Humanism to Mombasa : Project Nabuur Travel

  • post Type / Growth and Development
  • Date / 22 November 2006

Mombasa is the second largest city in Kenya, lying on the Indian Ocean. It has a major port and an international airport. The city is the centre of the coastal tourism industry. The original Arabic name is Manbasa; in Kiswahili it is called Kisiwa Cha Mvita (or Mvita for short), which means “Island of War”, due to the many changes in its ownership. The town is also the headquarters of Mombasa District which, like most other districts in Kenya, is named after its chief town.

The city has a population of around 900,000 inhabitants (1999 census: 665,018) and is located on Mombasa Island, which is separated from the mainland by two creeks; Tudor Creek and Kilindini Harbour. The island is connected to the mainland to the north by the Nyali Bridge, to the south by the Likoni Ferry and to the west by the Makupa Causeway, alongside which runs the Uganda Railway. The port serves both Kenya and countries of the interior, linking them to the Ocean. The town is also home to an airport.

The town is mainly occupied by the Muslim Mijikenda/Swahili people. Over the centuries there have been many immigrants, particularly from the countries of the Middle East and Indian sub-continent who came mainly as traders and skilled craftsmen and even after four or five generations, their descendants continue to contribute highly to the economy of present day Mombasa and Kenya as a whole. Recent immigrants are peoples from the interior of Kenya brought to the area by employment opportunities in the tourist industry.

Traditional dress for the Swahili women is a brightly coloured, printed cotton sheet called a kanga, which may have inspirational slogans printed on it, and type of black headdress and veil called a “bui bui”. Men wear a type of sarong, which is coloured in bright bands, called a “kikoi”.

There are several places to visit in Mombasa, including Fort Jesus, built by the Portuguese, and the Old Town, which is by now in bad need of repair but still shows plenty of examples of the old Islamic architecture. Biashara Street in Mombasa which in Swahili means “Trade Street” is also an old part of the city where the Indian and Arab merchants set up shop and one can now find kangas and kikoys (pl. vikoi) being sold in these small authentic shops.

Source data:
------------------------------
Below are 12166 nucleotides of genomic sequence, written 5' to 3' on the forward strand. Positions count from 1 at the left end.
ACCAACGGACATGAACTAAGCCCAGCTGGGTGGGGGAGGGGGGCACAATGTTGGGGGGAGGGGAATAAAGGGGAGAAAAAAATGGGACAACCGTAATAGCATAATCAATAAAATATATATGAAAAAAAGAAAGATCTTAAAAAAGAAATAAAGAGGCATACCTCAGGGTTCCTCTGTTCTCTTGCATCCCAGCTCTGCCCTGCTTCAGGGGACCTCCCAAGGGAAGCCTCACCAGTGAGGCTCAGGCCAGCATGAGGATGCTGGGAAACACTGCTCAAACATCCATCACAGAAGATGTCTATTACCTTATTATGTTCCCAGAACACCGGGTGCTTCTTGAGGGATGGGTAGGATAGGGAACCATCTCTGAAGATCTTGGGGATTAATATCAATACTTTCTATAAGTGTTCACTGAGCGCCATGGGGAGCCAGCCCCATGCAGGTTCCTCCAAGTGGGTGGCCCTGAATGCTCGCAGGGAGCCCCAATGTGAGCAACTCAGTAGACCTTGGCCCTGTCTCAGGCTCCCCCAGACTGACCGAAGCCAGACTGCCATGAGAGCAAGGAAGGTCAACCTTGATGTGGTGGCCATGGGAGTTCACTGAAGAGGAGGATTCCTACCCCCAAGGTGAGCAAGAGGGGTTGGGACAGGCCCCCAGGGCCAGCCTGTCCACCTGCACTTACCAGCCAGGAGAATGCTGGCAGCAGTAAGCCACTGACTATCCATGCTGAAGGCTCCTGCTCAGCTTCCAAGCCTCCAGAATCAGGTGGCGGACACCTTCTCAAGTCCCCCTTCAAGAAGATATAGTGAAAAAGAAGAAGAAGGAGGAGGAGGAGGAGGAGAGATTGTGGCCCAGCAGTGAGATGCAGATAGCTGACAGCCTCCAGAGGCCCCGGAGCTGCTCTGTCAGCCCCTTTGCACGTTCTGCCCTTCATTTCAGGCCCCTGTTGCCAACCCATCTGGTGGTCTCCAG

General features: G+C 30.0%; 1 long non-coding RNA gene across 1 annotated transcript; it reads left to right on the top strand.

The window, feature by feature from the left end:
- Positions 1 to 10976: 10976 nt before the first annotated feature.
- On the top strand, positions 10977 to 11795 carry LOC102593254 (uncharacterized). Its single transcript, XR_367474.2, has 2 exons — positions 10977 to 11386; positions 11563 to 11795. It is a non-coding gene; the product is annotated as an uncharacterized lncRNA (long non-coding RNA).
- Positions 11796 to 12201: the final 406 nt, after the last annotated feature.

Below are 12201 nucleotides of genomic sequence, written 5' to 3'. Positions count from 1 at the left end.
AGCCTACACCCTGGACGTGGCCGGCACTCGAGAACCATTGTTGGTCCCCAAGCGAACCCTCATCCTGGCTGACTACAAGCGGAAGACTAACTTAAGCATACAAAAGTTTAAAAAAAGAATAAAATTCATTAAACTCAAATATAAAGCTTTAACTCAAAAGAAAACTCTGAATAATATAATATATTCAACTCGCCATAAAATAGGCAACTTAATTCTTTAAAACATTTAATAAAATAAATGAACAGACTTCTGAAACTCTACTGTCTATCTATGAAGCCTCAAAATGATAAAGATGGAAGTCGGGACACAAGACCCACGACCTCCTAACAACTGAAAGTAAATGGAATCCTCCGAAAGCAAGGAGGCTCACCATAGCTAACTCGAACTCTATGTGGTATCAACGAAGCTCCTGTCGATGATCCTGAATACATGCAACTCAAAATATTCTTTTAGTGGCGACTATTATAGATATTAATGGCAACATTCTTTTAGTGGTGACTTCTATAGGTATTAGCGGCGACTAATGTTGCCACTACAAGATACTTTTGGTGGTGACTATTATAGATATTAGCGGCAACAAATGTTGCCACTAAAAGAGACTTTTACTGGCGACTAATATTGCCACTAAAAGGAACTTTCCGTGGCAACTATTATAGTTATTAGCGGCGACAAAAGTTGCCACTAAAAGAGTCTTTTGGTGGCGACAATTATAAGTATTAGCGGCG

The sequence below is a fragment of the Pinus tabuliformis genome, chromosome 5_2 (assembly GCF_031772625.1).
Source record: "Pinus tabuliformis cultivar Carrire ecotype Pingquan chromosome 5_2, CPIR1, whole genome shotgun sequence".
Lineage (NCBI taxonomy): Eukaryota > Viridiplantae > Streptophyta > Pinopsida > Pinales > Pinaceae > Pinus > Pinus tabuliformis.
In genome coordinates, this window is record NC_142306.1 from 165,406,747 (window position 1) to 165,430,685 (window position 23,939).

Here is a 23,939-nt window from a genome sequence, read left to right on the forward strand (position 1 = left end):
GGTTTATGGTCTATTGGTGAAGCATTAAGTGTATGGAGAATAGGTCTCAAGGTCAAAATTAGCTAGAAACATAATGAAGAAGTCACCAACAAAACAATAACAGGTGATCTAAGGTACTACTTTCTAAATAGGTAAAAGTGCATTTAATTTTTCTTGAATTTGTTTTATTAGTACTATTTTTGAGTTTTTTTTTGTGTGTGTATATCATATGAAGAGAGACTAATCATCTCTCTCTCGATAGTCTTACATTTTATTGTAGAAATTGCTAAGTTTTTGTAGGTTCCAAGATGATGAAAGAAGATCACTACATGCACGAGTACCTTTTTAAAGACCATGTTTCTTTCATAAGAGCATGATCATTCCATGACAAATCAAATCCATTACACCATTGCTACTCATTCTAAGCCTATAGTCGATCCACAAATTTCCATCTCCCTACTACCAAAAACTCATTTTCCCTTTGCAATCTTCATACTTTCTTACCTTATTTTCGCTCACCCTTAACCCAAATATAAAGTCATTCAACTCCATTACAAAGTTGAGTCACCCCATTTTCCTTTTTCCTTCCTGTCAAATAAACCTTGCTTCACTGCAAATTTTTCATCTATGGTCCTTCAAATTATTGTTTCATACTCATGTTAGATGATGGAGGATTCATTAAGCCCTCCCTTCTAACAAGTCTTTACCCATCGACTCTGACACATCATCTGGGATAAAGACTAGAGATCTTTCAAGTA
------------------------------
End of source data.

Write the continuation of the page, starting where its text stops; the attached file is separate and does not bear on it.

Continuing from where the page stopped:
The founding of Mombasa is associated with two rulers: Mwana Mkisi (female) and Shehe Mvita. According to oral history and medieval commentaries (also based on oral history), Shehe Mvita superseded the dynasty of Mwana Mkisi and established his own town on Mombasa Island. Shehe Mvita is remembered as a Muslim of great learning and so is connected more directly with the present ideals of Swahili culture that people identify with Mombasa. The ancient history associated with Shehe Mvita and the founding of an urban settlement on Mombasa Island is still linked to present-day peoples living in Mombasa. The Thenashara Taifa (or Twelve Nations) Swahili lineages recound this ancient history today and are the keepers of local Swahili traditions. Even though today Mombasa is a very heterogenous cultural mix, families associated with the Twelve Nations are still considered the original inhabitants of the city.

Most of the early information on Mombasa comes from Portuguese chroniclers writing in the sixteenth century. The famous Moroccan scholar and traveler Ibn Battuta did visit Mombasa in 1331 on his travels on the eastern coast of Africa and made some mention of the city, although he only stayed one night. He noted that the people of Mombasa were Shãfi’i Muslims, “a religious people, trustworthy and righteous. Their mosques are made of wood, expertly built.”

The exact founding date of the city is unkown, but it has a long history. It must have been already a prosperous trading town in the 12th century, as the Arab geographer Al Idrisi mentions it in 1151. During the pre-modern period Mombasa was an important center for the trade in spices, gold and ivory. Its trade links reached as far as China and oral historians today can still recall this period of local history. Throughout early modern period Mombasa was a key node in the complex and far reaching Indian Ocean trading networks, its key exports then were ivory, millet, sesamum and coconuts. In the late pre-colonial period (late nineteenth century) it was the metropolis of a plantation society, which became dependend on slave labor (sources contradict whether the city was ever an important place for exporting slaves) but ivory caravans remained a major source of economic prosperity.